#48 Family Matters For The Workers
In These Times by Dr. Jody Kussin, MAY 1, 2020
Wow. May 1. Amazing. Feels more like March 1, or maybe more like December 1999 when we were preparing for Y2K. Remember that? We were sure all electronics and computers would break down and we would be alone, not able to function. Of course, that did not come to happen, and we were far from shut out or locked down. If it were to happen today, however, that would TRULY be the disaster on top of the disaster. I’m not sure how we would function whatsoever. So let’s remember to thank all our techie friends and family members, all IT guys, all engineers and those who can make your phone play a tik tok from your niece even when you do not know what that means.
Yes, it’s MAY DAY. A day to celebrate workers. I have no need to do the traditional dance around a flagpole but rather, I’d like to stand up on a soap box.
Everyone I know is currently working harder than ever. It’s important to note that there are a few kinds of workers - some are working and are receiving a paycheck and alas, many are working for no income whatsoever. The number of Californians holding jobs in March was 18,244,100, a decrease of 512,600 from February. This will be nothing compared to our numbers for April. And these numbers leave out many of our work force, who are not part of any counts.
I’d like to acknowledge and salute those not getting paid and likely not eligible for unemployment benefits. The nannies and housekeepers. Dog walkers. Nail salon workers, hair salon workers, bar tenders in saloons. People who still have to pay rent today, but who have no money coming in, and likely have had no money coming in since mid-March. That’s seven-eight weeks of zero dollars coming. For families who were barely making it on their paychecks or under the table monies before the pandemic hit, in these times, they are running out of milk and eggs as well as any optimism.
I’m honestly not sure how they are managing, day by day. Many of them are unable to navigate the ‘offerings’ in our cities and counties, to find the food banks open to them, to access electronic opportunities without wi-fi or a solid grasp of our systems. We have many wide-open hearts and tons of volunteers and the local news are covering all the clapping at 7pm and the parades of teachers and the drive-bys of police and firefighters at hospitals. All of which is good, impressive, and well captured in John Krasinski’s truly wonderful weekly episodes of “Some Good News.” And it really all is heart-warming. But…. For ‘working adults’ (i.e., pre-pandemic) L.A. County had a higher rate of working poor than any other county in California. This impacts not only them and their family members, but all of us sharing community space. For instance, recent data from L.A. County Department of Public Health show that:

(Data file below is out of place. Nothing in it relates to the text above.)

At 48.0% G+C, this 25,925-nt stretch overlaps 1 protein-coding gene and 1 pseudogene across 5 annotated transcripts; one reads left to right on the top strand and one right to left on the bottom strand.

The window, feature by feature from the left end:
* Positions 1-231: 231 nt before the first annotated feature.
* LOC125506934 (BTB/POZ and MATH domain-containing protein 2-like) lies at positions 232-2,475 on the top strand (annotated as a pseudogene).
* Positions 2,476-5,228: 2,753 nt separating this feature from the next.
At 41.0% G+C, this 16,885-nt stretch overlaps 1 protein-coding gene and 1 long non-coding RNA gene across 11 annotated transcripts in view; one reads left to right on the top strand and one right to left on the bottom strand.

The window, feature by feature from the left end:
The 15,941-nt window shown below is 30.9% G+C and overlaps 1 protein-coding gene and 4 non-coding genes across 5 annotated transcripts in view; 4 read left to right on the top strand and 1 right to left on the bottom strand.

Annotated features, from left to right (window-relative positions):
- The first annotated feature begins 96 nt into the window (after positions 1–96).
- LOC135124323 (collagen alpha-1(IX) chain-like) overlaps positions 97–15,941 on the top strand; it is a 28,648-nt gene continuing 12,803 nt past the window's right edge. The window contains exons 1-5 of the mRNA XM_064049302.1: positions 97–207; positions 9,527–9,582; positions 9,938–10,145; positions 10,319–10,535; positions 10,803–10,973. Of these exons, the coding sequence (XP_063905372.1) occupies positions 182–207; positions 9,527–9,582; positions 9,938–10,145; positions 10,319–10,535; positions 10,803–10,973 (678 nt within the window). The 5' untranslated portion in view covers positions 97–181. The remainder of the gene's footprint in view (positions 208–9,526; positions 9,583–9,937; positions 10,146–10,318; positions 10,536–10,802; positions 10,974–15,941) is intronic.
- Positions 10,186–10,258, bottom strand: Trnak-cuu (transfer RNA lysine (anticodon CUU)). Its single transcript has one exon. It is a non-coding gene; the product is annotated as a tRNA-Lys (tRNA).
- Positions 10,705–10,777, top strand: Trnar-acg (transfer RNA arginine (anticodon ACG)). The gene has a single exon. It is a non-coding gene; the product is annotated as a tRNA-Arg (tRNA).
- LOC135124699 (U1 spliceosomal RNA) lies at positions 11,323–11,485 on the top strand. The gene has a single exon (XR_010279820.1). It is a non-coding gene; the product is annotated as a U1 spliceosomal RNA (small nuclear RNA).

The greatest vulnerability, in the time of this pandemic, is being poor.
And, being poor is more than just the amount of money a person has. Poverty is a multidimensional issue that concerns a person's level of health access and coverage, available educational opportunities and quality of life.
Yes, our elderly, our people with cardiac conditions and diabetes and obesity – they are all at ‘higher risk’ for COVID-19. But the HIGHEST risk factor, it turns out, is poverty. And, it turns out, poverty is increasing hourly. 20% of Imperial County is unemployed – that’s 1 in 5 adults, out of work – not counting those who are not counted in the counting.
So today, on May Day, in honor of those working and those wishing they were working – reach out. Text your nanny and let your kids sing a song to her on watsapp. Host a little zoom meeting with the personal trainer who helped you last year who has been out of work now for a month+. Call your dog walker. Maybe she can walk your dog with a special leash reserved just for her. And if not, you can send her some photos of your dog, who misses her even though he is living a happy life at home with stay at home parents. Track down your housekeeper. If you have any means yourself, see if she can work for you outdoors one day per week. It will earn her some money and she may be happy to be out of her house and enjoying the mastery of working. And when she’s at your house, send her home with some food from your freezer. Why? Because you can.
In these times, we all are facing malaise and fatigue. Let’s remember those who are also facing life and death fears from the virus and those facing food insecurity, and potential homelessness.
This is me, getting off the soap box.